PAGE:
Aneurysm coiling has become an important endovascular alternative for treatment of intracranial aneurysms, showing lower rates of death or functional dependency on long-term follow-up compared with surgical clipping (at 10 years, 83% of patients were alive and 82% independent after coiling vs 79% and 78% after clipping, respectively). Coiling also is associated, however, with higher rates of recurrence and rebleeding compared with clipping, although the risk is small (1.56 rebleeds/1000 patient years after coiling; 0.49 rebleeds/1000 patient years after clipping). Recurrence after coiling may be related to multiple factors, including coil compaction, migration of the coil mass, enlargement of an aneurysm sac around the coil, and development of a new outpouching from the coiled aneurysm sac. Given the risk of recurrence, regular imaging follow-up of coiled aneurysms is standard of care.

Platinum coils generate significant beam-hardening artifact on CTA, most often precluding adequate visualization of the aneurysm sac as well as adjacent parent or branch vessels (see Fig. 1 ). The high density of the coils also can hinder visualization of recurrent/residual lesion filling on DSA, the gold standard examination, because central, interstitial filling within the coil mass may be obscured by the so-called helmet effect on 2-dimensional (2-D) angiograms. , This effect may be mitigated partially with the use of 3-D RA technique. Platinum coils meanwhile produce very little local magnetic field disruption and, therefore, little susceptibility artifact. MRA, therefore, is the preferred routine noninvasive imaging technique for follow-up, demonstrating high sensitivity for residual or recurrent aneurysm flow, including interstitial filling.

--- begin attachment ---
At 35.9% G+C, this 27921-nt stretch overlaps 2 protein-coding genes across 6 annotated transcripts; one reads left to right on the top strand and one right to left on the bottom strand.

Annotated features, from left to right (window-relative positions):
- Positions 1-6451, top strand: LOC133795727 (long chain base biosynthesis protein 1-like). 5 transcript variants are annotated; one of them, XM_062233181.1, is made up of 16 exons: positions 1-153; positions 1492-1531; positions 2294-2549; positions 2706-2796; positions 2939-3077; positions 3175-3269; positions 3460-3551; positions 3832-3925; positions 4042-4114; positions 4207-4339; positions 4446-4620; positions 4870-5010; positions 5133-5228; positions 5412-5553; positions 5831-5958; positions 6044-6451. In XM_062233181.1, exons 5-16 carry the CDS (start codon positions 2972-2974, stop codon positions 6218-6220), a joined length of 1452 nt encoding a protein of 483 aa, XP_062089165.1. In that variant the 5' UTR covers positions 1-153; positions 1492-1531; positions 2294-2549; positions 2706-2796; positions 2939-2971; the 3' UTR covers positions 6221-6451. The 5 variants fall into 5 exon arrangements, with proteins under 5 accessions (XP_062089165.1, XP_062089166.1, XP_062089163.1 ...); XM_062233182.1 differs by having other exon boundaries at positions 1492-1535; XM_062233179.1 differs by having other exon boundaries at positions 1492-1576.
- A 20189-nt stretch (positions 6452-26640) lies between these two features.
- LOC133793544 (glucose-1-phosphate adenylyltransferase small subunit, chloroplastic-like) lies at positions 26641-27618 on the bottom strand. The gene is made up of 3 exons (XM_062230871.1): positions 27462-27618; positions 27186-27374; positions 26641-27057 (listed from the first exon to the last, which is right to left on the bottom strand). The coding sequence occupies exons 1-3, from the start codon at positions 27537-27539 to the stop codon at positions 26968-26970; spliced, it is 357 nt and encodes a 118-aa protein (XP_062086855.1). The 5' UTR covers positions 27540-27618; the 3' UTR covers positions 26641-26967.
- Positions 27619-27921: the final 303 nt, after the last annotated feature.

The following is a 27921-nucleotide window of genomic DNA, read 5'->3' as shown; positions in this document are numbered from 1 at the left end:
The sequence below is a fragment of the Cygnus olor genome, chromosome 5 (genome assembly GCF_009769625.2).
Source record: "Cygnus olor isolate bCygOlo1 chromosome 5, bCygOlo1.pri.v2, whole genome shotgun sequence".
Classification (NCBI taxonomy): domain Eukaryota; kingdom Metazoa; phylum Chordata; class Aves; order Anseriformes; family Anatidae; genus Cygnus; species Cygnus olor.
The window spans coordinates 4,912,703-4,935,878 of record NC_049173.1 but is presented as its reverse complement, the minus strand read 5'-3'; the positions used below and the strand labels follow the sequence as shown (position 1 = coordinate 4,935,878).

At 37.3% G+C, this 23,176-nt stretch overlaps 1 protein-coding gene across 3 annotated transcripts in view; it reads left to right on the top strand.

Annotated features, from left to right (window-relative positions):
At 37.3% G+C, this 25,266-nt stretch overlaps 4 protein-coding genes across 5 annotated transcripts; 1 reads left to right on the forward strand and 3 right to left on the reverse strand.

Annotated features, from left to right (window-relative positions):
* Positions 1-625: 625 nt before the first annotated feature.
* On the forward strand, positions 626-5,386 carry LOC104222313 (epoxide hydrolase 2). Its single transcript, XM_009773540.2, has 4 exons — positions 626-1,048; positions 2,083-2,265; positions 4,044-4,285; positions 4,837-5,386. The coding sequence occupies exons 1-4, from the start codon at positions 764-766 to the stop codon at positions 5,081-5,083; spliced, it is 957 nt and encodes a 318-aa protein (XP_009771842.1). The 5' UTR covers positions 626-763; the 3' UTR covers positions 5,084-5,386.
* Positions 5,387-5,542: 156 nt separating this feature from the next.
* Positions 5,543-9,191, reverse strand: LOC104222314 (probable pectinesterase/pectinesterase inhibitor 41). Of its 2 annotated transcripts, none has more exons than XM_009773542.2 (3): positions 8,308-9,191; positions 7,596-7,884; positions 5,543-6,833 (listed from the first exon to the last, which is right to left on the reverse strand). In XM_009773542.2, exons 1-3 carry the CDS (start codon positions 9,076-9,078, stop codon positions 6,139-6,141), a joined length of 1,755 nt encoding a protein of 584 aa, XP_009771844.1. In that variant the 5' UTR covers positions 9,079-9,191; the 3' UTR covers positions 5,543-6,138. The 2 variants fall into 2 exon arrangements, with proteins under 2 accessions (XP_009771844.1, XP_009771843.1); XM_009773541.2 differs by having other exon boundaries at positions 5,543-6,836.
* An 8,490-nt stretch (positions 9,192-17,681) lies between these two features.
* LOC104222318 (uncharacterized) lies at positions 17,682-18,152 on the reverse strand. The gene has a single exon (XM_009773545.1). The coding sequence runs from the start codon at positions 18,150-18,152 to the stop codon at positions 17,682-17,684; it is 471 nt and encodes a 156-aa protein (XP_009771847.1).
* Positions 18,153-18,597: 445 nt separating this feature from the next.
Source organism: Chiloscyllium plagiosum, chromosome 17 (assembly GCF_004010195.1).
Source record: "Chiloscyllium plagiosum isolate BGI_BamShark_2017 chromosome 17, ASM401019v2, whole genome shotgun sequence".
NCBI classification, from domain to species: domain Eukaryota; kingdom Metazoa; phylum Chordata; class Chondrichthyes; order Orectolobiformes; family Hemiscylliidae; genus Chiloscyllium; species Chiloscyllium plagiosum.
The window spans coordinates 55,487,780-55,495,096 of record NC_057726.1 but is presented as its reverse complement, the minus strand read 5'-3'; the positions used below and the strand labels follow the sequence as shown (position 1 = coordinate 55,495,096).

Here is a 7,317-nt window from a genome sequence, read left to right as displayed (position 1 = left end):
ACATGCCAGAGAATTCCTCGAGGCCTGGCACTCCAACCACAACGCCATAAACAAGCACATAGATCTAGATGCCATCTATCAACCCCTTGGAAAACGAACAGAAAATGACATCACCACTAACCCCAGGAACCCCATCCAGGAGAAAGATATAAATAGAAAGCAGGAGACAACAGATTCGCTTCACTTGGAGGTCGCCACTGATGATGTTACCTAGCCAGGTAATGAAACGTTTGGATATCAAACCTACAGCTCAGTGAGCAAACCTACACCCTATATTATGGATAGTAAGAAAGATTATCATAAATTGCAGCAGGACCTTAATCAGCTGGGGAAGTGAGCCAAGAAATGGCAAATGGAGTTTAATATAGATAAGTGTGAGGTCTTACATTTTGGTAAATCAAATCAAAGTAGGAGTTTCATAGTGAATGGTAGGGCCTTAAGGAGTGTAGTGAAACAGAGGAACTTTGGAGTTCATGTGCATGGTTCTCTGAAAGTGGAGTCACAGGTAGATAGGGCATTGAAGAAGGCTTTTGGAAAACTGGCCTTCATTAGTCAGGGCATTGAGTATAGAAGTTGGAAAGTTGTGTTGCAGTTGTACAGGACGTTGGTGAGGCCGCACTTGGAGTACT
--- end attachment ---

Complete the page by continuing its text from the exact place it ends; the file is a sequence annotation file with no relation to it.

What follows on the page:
Both noncontrast time-of-flight (TOF) MRA and contrast-enhanced (CE) MRA are used routinely in the evaluation of aneurysms, each providing relative advantages and disadvantages. TOF-MRA is a T1-weighted technique that gives high spatial resolution without the need for intravenous contrast administration. The modality may suffer from several issues, however, including motion artifact due to longer acquisition times, eddy currents within the coil mass, or intra-aneurysmal signal loss from spin saturation and dephasing when slow or complex flow is present, as can occur in large lesions. , CE-MRA may help mitigate some of the artifacts from slow or turbulent blood flow associated with noncontrast technique. The modality has its own potential challenges, however, including venous contamination as well as enhancement of clot or vasa vasorum, which may be mistaken for flow-related enhancement. Finally, both TOF-MRA and CE-MRA are T1-weighted acquisitions, and incompletely suppressed T1 hyperintense material, such as acute thrombus, may be interpreted incorrectly as residual blood flow ( Fig. 2 ), although the use of subtraction imaging in CE-MRA as well as review of other sequences (T2-weighted) and multiplanar reformats may help prevent this error.